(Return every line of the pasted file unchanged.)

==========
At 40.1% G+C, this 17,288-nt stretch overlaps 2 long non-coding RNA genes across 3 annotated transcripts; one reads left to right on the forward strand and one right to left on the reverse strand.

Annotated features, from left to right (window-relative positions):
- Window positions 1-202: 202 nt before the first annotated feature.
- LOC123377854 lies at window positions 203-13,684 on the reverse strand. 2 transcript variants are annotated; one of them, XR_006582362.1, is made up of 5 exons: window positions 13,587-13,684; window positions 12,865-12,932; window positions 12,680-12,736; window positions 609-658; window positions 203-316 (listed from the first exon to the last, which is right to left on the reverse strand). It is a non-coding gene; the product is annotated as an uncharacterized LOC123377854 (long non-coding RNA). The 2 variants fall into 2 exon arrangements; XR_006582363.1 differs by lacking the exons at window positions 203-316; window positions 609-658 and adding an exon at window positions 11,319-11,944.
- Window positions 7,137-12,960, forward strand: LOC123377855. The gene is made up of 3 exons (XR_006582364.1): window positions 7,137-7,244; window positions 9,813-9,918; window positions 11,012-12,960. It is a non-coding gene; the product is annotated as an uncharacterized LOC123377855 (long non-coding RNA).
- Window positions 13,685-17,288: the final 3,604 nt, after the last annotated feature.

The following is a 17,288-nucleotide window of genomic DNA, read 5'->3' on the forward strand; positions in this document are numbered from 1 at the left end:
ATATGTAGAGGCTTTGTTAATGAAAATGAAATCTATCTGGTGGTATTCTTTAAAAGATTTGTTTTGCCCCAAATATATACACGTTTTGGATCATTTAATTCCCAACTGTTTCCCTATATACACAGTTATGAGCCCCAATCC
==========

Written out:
At 40.1% G+C, this 17,288-nt stretch overlaps 2 long non-coding RNA genes across 3 annotated transcripts; one reads left to right on the forward strand and one right to left on the reverse strand.

Annotated features, from left to right (window-relative positions):
- Window positions 1-202: 202 nt before the first annotated feature.
- LOC123377854 lies at window positions 203-13,684 on the reverse strand. 2 transcript variants are annotated; one of them, XR_006582362.1, is made up of 5 exons: window positions 13,587-13,684; window positions 12,865-12,932; window positions 12,680-12,736; window positions 609-658; window positions 203-316 (listed from the first exon to the last, which is right to left on the reverse strand). It is a non-coding gene; the product is annotated as an uncharacterized LOC123377854 (long non-coding RNA). The 2 variants fall into 2 exon arrangements; XR_006582363.1 differs by lacking the exons at window positions 203-316; window positions 609-658 and adding an exon at window positions 11,319-11,944.
- Window positions 7,137-12,960, forward strand: LOC123377855. The gene is made up of 3 exons (XR_006582364.1): window positions 7,137-7,244; window positions 9,813-9,918; window positions 11,012-12,960. It is a non-coding gene; the product is annotated as an uncharacterized LOC123377855 (long non-coding RNA).
- Window positions 13,685-17,288: the final 3,604 nt, after the last annotated feature.

The following is a 17,288-nucleotide window of genomic DNA, read 5'->3' on the forward strand; positions in this document are numbered from 1 at the left end:
ATATGTAGAGGCTTTGTTAATGAAAATGAAATCTATCTGGTGGTATTCTTTAAAAGATTTGTTTTGCCCCAAATATATACACGTTTTGGATCATTTAATTCCCAACTGTTTCCCTATATACACAGTTATGAGCCCCAATCC